Or, if that title isn’t clever enough
Vampire Weekend Feels a Twitch Upon the Thread
As a confirmed hipster with snobbish inclinations, I often bore houseguests by handing them a home-brewed ale and forcing them to admire the sound of vinyl records spinning on my vintage turntable. A record that has been in frequent rotation is Vampire Weekend’s 2nd album, Contra, music that is delightfully energetic and engaging. The lyrics have always been clever and particularly appeal to me because they humorously describe locales in New England in which I have spent quite a bit of time (Yes, Hyannisport can be a drag). It’s always been a bit of a lark, though, which is fine, because sometimes in life we don’t need to be put through an emotional wringer to encounter good art. There is greatness in the talent of a humorist, something serious in a laugh.
For all of us, though, there is a season for everything, and for Vampire Weekend it is time to get introspective. In an article in the New York Times of May 18, 2013 entitled “Setting Their Sights On Wider Vistas,” lyricist Ezra Koenig says that he has come to see the band’s 3rd album, Modern Vampires in the City, as the completion of a trilogy. He then says something I would never in a million years have expected to come from a pop singer about his work, “It reminded me of ‘Brideshead Revisited.’” It reminded him of Brideshead! When asked to name my favorite novel, I cannot get the words “Brideshead Revisited” out of my mouth quickly enough to display my enthusiasm for Evelyn Waugh’s book. I will hound every single acquaintance for the rest of their lives until they both read the book and watch the miniseries starring Jeremy Irons. It is a beautiful, heartbreaking, insightful, and difficult piece of work. Not the stuff of your typical pop song.
Koenig goes on, explaining, “The naïve joyous school days in the beginning. Then the expansion of the world, travel, seeing other places, learning a little bit more about how people live. And then the end is a little bit of growing up, starting to think more seriously about your life and your faith. If people could look at our three albums as a bildungsroman, I’d be O.K. with that.”
The earlier work by Vampire Weekend corresponds to the first half of Waugh’s Book, a time of carefree living in Arcadia, new friendships, and the glamour of the English aristocracy. In time, the life of each member of the Brideshead family is complicated: Sebastian’s by alcoholism, Lord Marchmain’s by the prospect of an unprovided death without last rites, Julia’s by divorce and the guilt of living in adultery, and through it all is friend of the family, Charles, who is constantly searching for meaning. After a long absence, the Great War brings Charles back to a now abandoned Brideshead, the world is shattering, a proud family dissipated, and he has seen these halls before.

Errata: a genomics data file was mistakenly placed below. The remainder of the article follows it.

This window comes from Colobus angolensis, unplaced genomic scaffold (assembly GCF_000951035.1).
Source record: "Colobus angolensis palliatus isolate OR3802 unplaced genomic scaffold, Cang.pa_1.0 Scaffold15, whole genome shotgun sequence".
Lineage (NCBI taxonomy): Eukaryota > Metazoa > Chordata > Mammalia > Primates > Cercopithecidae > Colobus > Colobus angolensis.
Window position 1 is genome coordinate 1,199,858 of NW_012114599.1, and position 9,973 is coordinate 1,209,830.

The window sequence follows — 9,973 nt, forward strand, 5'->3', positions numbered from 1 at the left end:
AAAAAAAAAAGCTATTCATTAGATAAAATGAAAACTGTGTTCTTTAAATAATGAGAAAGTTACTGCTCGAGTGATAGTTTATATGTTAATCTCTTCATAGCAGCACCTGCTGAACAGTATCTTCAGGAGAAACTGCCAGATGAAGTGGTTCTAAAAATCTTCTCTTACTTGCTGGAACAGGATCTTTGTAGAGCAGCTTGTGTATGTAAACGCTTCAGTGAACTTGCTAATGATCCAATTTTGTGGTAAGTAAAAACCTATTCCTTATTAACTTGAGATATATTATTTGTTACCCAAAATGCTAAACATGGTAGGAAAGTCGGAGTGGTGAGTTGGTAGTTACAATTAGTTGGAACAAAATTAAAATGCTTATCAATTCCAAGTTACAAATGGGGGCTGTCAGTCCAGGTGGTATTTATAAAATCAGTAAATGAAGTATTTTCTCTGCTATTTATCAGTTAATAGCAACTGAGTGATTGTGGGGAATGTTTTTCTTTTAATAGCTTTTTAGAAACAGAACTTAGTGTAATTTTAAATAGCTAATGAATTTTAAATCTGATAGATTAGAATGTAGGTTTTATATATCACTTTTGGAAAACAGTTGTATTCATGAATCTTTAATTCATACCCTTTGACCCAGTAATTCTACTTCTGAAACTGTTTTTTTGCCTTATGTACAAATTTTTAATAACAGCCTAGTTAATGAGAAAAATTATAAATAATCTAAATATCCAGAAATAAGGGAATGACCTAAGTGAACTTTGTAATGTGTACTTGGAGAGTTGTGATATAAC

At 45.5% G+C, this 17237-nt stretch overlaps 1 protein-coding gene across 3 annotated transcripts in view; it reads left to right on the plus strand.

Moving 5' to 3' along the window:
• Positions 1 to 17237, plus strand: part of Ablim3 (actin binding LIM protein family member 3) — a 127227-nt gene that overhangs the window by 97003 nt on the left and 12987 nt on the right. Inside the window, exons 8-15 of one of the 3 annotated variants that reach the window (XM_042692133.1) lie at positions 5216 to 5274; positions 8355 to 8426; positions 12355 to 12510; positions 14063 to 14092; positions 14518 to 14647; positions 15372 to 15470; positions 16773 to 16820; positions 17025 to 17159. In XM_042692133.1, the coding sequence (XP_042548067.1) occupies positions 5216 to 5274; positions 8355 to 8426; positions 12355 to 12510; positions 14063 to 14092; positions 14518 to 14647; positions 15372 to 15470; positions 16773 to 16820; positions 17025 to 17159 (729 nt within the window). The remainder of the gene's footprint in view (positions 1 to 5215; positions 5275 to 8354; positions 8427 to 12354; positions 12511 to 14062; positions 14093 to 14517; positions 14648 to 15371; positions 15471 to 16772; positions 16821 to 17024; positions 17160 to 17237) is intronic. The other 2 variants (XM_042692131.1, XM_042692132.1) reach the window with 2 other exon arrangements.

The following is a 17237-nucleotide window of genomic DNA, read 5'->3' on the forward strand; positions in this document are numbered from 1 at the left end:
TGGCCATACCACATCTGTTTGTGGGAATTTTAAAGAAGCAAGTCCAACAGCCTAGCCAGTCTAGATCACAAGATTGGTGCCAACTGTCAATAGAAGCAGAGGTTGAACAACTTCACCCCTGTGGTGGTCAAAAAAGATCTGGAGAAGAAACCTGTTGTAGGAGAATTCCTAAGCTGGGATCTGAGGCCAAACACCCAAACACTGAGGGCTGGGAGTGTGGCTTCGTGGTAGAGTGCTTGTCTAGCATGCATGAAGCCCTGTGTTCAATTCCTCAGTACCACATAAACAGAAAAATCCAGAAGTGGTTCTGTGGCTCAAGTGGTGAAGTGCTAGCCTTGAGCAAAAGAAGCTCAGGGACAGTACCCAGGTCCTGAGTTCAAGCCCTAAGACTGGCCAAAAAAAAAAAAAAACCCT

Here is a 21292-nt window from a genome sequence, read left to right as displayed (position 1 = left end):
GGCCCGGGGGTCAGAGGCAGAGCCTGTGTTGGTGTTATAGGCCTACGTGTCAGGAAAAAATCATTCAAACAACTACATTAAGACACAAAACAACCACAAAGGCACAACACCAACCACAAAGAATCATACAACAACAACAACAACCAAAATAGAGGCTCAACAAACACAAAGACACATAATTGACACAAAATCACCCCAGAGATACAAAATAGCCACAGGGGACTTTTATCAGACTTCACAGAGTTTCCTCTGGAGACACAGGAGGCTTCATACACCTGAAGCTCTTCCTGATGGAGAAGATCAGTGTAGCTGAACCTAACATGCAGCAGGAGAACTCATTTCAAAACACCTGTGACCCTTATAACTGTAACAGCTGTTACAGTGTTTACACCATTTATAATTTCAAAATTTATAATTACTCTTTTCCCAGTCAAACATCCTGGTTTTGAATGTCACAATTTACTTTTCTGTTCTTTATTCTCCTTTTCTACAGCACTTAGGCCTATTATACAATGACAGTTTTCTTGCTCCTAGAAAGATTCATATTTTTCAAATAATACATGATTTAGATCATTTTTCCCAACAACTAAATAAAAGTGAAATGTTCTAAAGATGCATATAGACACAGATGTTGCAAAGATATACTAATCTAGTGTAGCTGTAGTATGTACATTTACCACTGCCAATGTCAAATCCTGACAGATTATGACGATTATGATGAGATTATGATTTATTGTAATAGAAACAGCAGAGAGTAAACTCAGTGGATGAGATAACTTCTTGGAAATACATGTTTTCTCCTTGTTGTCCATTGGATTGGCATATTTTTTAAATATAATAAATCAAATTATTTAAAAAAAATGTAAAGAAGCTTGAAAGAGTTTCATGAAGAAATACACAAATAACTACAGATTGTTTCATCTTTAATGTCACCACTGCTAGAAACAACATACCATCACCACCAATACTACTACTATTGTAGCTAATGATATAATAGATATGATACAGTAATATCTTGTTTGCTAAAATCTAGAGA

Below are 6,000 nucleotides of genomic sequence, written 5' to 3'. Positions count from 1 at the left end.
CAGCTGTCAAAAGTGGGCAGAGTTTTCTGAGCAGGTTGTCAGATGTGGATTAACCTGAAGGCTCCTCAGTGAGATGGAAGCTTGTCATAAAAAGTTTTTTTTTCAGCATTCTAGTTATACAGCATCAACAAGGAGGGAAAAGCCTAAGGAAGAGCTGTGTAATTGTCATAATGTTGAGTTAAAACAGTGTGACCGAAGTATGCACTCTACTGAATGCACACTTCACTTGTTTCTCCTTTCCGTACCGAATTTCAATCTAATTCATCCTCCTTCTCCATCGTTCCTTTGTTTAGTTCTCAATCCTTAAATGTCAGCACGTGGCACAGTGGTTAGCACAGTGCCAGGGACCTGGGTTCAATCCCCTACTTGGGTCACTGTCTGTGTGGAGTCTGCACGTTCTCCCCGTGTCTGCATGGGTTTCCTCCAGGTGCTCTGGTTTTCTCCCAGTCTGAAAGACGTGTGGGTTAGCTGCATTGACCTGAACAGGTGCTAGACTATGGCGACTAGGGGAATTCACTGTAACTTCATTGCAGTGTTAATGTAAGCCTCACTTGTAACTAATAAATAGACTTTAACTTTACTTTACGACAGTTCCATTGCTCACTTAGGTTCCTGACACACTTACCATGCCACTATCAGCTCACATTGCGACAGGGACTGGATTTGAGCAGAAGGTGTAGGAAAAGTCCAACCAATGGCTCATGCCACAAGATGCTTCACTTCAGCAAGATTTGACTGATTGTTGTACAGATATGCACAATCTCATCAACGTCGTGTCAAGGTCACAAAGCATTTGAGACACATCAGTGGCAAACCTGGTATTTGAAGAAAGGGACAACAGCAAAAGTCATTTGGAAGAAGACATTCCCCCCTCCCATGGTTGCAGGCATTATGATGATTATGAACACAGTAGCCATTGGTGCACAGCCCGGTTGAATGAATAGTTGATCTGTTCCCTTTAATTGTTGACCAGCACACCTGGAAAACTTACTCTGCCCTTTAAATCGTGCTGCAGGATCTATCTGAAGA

Earlier in the book, Charles declares loyalty to his embattled friend, fervently affirming, “No, I’m with you, Sebastian contra mundum.” The two men know that they are against the world. The vain hope of wealth and luxury, education and travel, career and women, these have all been shown to be shallow and unworthy. And yet, they do not know precisely what it is that they do want.
Vampire Weekend express much the same sentiment. They are world weary. They are on the lookout for something more, but remain conflicted by the hiddenness of God. In the song “Ya Hey” (Get it? Yahweh!) Koenig sings “America don’t love you/So I could never love you/In spite of everything” In “Unbelievers,” he sings, “…what holy water contains a little drop, a little drop for me?” In the end, is the band converted? Is Charles Ryder converted? The answer is never that easy, for the ways of the divine are mysterious and the human will is frequently late to love that which is lovely. Have no fears, though, this is the pilgrimage we all make. In Brideshead, Julia cries, “I’ve always been bad. Probably I shall be bad again, punished again. But the worse I am, the more I need God…” Perhaps, she says, it is the case that, “however bad I am, he won’t quite despair of me in the end.” The song “Arrow” ends with these words, “Oh it’s no use at all/But that life in the Church could still remain.” Indeed, for all of us in any situation, in a darkening world, the altar lamp still burns brightly.
(With advancing years, my hipster credentials are slipping a bit and I missed the release of Modern Vampires in the City by almost a full year and am only now listening to it. The blog “Unpleasant Accents” has shown itself to be the true fan by beating me to this topic, writing on Koenig’s words about Brideshead Revisited back in the spring. I heartily recommend checking out their thoughts: http://unpleasantaccents.blogspot.com/2014/02/vampire-weekend-waugh-revisited.html )